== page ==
In Special Feature

By Helen Packard

Amy was frustrated – beyond frustrated – angry. In her mid-twenties and newly married, she thought she was doing everything right in life – everything that God wanted her to do. She had done DTS, she had finished university, she had married a man who followed God and had a calling to missions, just like she did. Since she had learned about having “quiet times” on DTS, she had been faithful to have her quiet time every day. She went to church, witnessed to her co-workers, she didn’t watch R-rated movies, and only listened to worship music. She followed all of the rules. Before Amy and her husband had been married, they had made a plan: live and work for a year in the “regular world,” and then apply for ministry work together. This seemed like wisdom, like a Biblical principle, like an opportunity for them to build their marriage before jumping into the world of serving. And this was exactly what they had done. As they reached their first anniversary, a perfect opportunity popped up – an opportunity for both Amy and her husband to intern at a well-known, missions-focused ministry, that could eventually lead to them being sent overseas, or working full-time at the national office for this ministry. This was perfect for them! They even knew some of the people who worked at the national office, and were assured that they were a shoo-in. They sent off their applications, their glowing references, and prayed. They eagerly waited for their acceptance to the internship, and for their lives in ministry to start together.

But that day, Amy had opened her email on her phone as she rolled out of bed. An email regarding their application! Amy couldn’t wait for her husband to wake up – she clicked on the email, and waited for the good news to fill her screen. But as she read the email, it didn’t seem like an acceptance letter…it seemed like…a rejection? How could this be? As she read in more detail, she realized that the email wasn’t a form, a pre-packaged rejection email, but a heartfelt email from the leader of the internship program. “We don’t know why, but as we prayed over your application, we really felt like God was saying ‘No’ to you and your husband. We don’t fully understand – your application was everything we were looking for, your references were so enthusiastic about you joining our ministry – but we have to be obedient to what the Lord is saying.”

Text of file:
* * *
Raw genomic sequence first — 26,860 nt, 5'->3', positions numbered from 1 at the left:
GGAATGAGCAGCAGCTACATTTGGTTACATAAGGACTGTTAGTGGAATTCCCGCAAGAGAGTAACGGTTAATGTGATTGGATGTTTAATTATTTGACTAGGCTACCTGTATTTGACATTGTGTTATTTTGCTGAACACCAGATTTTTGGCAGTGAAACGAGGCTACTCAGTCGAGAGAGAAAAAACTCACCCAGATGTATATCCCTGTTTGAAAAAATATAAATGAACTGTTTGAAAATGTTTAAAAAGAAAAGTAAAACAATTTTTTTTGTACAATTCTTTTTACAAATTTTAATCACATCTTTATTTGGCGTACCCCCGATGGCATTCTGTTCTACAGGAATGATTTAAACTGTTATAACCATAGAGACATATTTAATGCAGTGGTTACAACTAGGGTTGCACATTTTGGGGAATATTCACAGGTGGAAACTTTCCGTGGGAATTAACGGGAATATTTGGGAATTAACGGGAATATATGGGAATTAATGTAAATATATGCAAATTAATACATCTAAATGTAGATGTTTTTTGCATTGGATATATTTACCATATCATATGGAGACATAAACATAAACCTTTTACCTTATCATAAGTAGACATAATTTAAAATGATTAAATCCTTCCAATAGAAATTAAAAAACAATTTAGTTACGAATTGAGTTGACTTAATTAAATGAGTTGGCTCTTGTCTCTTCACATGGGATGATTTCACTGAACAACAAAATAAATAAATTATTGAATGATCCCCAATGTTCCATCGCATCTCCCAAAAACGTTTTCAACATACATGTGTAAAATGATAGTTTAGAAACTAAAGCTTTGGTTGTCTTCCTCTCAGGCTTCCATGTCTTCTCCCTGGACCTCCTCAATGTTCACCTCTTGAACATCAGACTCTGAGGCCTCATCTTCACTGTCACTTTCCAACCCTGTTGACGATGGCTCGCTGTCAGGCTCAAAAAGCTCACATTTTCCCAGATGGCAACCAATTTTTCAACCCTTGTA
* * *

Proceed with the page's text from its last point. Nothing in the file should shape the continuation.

How could this be? Hadn’t Amy lived her whole life for God since she first said “Yes” to Him? She had given God everything, and this is what she got in return? How could God have said “No” to them? To her? How could He expect her to learn or grow from this? She would never forget this.

A few weeks ago, I had the opportunity to teach on Biblical Worldview & Missions for our Mountain Venture DTS. Having never taught these topics before, I leaned heavily on a few excellent resources I found as I prepared my lectures. One of these resources was the book With by Skye Jethani. On my first day of lecture, we went through “big questions” that connect with worldview, and the Biblical answers for those questions, discovering where our own worldviews line up/don’t line up with the Word of God, and why we can trust the Bible. On the second day, we talked about how even if we have all of the right, Biblical answers to the big worldview questions, it is imperative that our relationship with God is core to our life and worldview. In With, Jethani discusses four models of relating to God common in the Christian world. While there are good and beautiful aspects of these models, if abiding with God is not at the centre, these models fall short. The first of the models described is “life under God.”

As I approached this content with the DTS, I wanted to paint a relatable picture for the students of how easy it could be to lean into each of these models that falls short of what God wants in relationship with us. For each view, I wrote a short story of a young adult wrestling through relationship with God. Amy’s story, above, highlights how easy it is to fall into a “life under God” model. Jethani shares that life under God is akin to how ancient peoples attempted to manipulate the gods in order to receive their divine favour. Living “under” God’s divine rules offers the semblance of security, because through this model, we hope to avoid disaster. At first glance, this seems like an appealing way to view God, but at its core, it is an attempt to control God. In Amy’s case, she thought having her quiet time every day, marrying a Christian man, witnessing to her co-workers, and censoring her taste in music and movies, would lead to everything going “right” in her world. When Amy received her rejection email from the ministry she hoped to work with, her world toppled in on itself. How could it be that she had done everything “right,” and yet she had not received favour from God? Instead of leaning into her relationship with God in response to this shattering news, she felt she had been wronged – like she had held up her end of the bargain, but God had failed on His end.

God wants to do life with us. He wants us to trust Him and value relationship with Him above all else. He wants to be our treasure. Are you living your life with God, or under His divine laws and principles in order to “earn” His blessings? What is your story of relationship with God?

Contact Us

Got a question? Please let us know!

Not readable? Change text. captcha txt

Start typing and press Enter to search